Reconstruction of congenital ear defects, of which microtia is the most common, requires a framework to recreate the basic structure of the ear. Such framework recreations can be done either fabricating it from rib cartilage or an off-the shelf prefabricated implant. (porous polyethylene or Medpor) Each ear framework approach as its own advantages and disadvantages as well as their own surgical proponents.
The implant method has the major advantages of having an assured framework shape and does not require a donor site harvest. Because it is an implant there is a need for a more vascular soft tissue cover than just that of the skin which is provided by a concurrent pedicled fascial flap at the time of implant placement.
While often producing a nicely shaped ear, Medpor ear frameworks are known to have long-term complications. The very stiff material is quite different than the softer and more pliable natural ear cartilage. Our ears are exposed to lifelong stresses such as pressure and casual displacement/stretching which may create soft tissue breakdowns over the non-deformable stiff implant material. This raises the question of whether this is the best material for primary ear implant reconstruction as well as how to treat secondary ear implant exposures.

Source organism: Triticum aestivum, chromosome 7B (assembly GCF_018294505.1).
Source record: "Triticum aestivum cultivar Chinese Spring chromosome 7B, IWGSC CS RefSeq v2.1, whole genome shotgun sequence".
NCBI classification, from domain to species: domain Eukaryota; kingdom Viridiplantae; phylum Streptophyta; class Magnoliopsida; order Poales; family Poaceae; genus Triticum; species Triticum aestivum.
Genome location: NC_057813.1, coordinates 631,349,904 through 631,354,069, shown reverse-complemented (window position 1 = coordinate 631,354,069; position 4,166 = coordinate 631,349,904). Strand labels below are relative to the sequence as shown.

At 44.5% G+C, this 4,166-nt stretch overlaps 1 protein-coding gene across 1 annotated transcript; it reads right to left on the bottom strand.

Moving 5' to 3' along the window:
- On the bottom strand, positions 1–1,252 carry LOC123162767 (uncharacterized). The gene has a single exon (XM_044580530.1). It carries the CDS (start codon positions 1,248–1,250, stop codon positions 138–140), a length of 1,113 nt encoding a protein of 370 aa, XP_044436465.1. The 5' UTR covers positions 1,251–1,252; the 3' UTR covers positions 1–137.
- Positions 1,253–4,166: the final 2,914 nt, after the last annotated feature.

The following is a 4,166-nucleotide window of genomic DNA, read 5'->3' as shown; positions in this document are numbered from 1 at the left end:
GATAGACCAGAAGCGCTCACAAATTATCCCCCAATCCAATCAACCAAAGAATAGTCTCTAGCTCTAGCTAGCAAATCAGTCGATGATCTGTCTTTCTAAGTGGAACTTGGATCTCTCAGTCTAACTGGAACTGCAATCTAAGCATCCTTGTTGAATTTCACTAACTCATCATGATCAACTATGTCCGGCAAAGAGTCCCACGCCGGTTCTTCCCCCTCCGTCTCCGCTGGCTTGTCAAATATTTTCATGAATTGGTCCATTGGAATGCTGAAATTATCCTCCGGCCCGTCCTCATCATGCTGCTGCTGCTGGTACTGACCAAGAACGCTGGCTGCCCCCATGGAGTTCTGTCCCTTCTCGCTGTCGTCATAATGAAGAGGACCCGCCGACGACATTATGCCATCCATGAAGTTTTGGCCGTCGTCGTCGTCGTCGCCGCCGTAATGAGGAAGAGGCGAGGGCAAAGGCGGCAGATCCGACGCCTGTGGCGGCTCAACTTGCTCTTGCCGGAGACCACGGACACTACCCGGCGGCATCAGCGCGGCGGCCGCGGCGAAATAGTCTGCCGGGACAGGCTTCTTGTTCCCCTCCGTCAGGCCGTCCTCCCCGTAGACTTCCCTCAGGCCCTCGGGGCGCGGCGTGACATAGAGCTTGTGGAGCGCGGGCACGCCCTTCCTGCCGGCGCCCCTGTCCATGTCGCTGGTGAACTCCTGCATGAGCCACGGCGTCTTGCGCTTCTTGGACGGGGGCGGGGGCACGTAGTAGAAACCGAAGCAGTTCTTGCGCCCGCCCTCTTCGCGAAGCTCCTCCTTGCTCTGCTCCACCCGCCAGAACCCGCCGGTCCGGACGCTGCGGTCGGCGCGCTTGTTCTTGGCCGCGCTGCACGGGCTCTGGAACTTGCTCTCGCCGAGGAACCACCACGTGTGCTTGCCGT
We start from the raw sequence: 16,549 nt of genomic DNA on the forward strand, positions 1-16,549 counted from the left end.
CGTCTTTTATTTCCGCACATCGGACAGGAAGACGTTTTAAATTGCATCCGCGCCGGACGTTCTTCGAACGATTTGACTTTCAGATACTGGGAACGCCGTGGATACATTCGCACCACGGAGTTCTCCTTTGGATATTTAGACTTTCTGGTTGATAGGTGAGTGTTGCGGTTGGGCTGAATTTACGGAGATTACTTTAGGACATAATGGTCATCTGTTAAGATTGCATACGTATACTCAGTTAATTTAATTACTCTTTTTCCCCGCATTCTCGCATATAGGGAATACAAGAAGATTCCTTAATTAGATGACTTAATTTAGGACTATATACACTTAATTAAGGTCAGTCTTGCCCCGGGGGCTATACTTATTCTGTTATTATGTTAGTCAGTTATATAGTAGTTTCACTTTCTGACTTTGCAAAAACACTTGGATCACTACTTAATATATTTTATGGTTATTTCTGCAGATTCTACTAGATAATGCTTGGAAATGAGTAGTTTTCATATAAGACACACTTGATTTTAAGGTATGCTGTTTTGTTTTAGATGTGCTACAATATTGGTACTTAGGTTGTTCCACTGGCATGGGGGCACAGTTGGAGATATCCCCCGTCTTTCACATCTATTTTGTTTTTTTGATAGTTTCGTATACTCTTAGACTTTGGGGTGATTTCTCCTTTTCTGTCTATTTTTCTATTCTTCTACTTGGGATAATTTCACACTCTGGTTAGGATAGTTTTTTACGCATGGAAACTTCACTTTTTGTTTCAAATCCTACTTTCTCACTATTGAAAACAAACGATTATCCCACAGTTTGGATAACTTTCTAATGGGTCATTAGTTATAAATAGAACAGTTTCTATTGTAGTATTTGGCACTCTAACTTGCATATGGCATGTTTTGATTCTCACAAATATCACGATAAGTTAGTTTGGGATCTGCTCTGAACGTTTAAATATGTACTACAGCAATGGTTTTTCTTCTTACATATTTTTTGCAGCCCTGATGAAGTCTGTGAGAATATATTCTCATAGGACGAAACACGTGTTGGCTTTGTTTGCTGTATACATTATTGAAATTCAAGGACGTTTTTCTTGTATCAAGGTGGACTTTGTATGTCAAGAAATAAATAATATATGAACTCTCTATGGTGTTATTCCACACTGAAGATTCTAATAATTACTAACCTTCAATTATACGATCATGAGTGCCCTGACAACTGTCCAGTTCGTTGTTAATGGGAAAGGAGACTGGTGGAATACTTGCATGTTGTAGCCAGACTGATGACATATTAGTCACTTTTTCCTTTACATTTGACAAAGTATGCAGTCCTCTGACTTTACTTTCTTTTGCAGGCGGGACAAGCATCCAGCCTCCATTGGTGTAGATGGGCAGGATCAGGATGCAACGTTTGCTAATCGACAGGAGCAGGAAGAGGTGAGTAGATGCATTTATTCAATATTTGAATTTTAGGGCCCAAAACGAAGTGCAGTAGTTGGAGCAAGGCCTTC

One new material combination for ear frameworks that I have found useful is that of a softer silicone material that has an ePTFE coating. The softer silicone framework feels much more similar to that of the natural ear, being with flexible but having high elastic deformation properties. The ePTFE coning allows for actual tissue adherence than silicone alone does not have.
In the primary ear reconstruction I would still lean towards using a fascial flap although it is unclear as to its absolute necessity. In the failed Medpor ear framework, removal and delayed reinsertion of the new ear framework alone be done.
Dr. Barry Eppley